20. THE INTERIM EXPERTS’ COUNCIL RESOLUTION ON THE EMPA-REG OUTCOME TRIAL ISSUES

    Directory of Open Access Journals (Sweden)

    M. V. Shestakova

    2016-01-01

    Full Text Available The interdisciplinary interim experts’ council on March 3, 2016 in Moscow have considered the EMPA-REG OUTCOME trial results and suggested a number of propositions and recommendations on further empagliflozin’s cardiovascular effects investigation and its clinical application in patients with type 2 diabetes at high cardiovascular risk.

  1. 24 CFR 982.516 - Family income and composition: Regular and interim examinations.

    Science.gov (United States)

    2010-04-01

    ... VOUCHER PROGRAM Rent and Housing Assistance Payment § 982.516 Family income and composition: Regular and... assistance payment. (For a voucher tenancy, the housing assistance payment shall be calculated in accordance... the housing assistance payment resulting from an interim redetermination. (2) At the effective date of...

  2. Seal capability of interim post and core crown with temporary cements.

    Science.gov (United States)

    Bönecker-Valverde, Guilherme; Maniglia-Ferreira, Claudio; Abi-Rached, Gisele Priscila; Gomes, Brenda Paula Figueiredo de Almeida; Mesquita, Marcelo Ferraz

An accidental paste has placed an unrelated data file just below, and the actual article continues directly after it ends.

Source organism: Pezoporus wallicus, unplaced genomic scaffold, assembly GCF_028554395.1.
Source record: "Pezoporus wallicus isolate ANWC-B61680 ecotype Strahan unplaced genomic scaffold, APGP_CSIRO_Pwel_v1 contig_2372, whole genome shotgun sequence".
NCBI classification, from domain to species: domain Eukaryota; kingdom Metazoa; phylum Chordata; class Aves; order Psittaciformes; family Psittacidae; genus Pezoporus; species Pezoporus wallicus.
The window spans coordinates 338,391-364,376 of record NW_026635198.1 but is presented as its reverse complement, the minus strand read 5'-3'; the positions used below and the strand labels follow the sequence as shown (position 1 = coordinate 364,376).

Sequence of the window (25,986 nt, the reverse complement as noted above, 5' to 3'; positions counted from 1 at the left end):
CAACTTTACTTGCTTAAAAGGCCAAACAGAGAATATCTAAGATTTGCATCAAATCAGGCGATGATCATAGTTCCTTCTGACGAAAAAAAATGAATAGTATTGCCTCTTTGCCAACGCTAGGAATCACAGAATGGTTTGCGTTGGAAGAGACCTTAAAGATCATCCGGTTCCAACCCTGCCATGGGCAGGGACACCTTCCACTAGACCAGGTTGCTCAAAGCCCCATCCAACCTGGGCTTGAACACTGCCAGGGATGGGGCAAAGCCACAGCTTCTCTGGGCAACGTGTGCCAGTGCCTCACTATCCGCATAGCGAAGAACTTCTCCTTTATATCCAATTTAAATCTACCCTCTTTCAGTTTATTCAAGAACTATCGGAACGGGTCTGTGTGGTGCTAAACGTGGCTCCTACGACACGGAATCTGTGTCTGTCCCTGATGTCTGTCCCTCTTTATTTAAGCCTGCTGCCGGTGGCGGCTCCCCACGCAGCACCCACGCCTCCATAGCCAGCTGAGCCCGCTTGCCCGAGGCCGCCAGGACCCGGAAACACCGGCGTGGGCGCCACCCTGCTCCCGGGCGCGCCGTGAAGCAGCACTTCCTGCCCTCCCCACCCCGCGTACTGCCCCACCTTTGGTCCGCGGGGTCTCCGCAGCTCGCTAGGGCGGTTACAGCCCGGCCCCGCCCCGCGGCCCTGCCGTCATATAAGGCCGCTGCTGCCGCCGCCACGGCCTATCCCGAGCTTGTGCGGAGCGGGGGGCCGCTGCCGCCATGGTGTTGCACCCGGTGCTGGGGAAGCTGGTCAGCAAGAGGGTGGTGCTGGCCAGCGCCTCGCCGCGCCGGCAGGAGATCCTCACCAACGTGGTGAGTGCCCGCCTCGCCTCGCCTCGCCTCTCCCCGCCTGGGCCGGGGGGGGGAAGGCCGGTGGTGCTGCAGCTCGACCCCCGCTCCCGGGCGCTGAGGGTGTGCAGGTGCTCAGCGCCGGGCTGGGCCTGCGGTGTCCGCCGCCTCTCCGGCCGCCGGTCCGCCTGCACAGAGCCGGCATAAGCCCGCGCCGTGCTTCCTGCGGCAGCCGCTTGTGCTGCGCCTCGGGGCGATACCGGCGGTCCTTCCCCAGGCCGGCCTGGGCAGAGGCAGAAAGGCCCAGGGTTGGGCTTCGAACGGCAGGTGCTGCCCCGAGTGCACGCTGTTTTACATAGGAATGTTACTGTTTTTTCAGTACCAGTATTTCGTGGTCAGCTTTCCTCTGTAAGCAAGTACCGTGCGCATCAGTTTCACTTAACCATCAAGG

2010-01-01

    The purpose of the present study was to evaluate the in vitro seal capability of interim post and core crown restorations. Eighty teeth were selected and divided into 8 groups. Four experimental groups received interim posts and core crowns. Half of each group was decoronated at the cementum-enamel junction, groups PCCH and PCZO. The other half was sectioned 2 mm coronal to the cementum-enamel junction, groups PCrZO and PCrCH. The interim post and core crowns were luted with Rely X Temp NE, groups PCrZO and PCZO; Hydro C was used for Groups PCrCH and PCCH. The control groups, PC and PCr, received uncoated post and core crowns; groups OTg and OT were left without interim post and core crowns and were totally open. Infiltration was accessed by dye exposure followed by demineralization of the teeth. The length of the infiltration was measured using digital images taken from the specimens. The images were inserted into the Image Tool 3.0 software. Kruskal-Wallis analysis of variance and Dunn's multiple comparison method were used to test for significant differences among test groups (P crowns will be subject to leakage. Ethics Committee: 095/2008.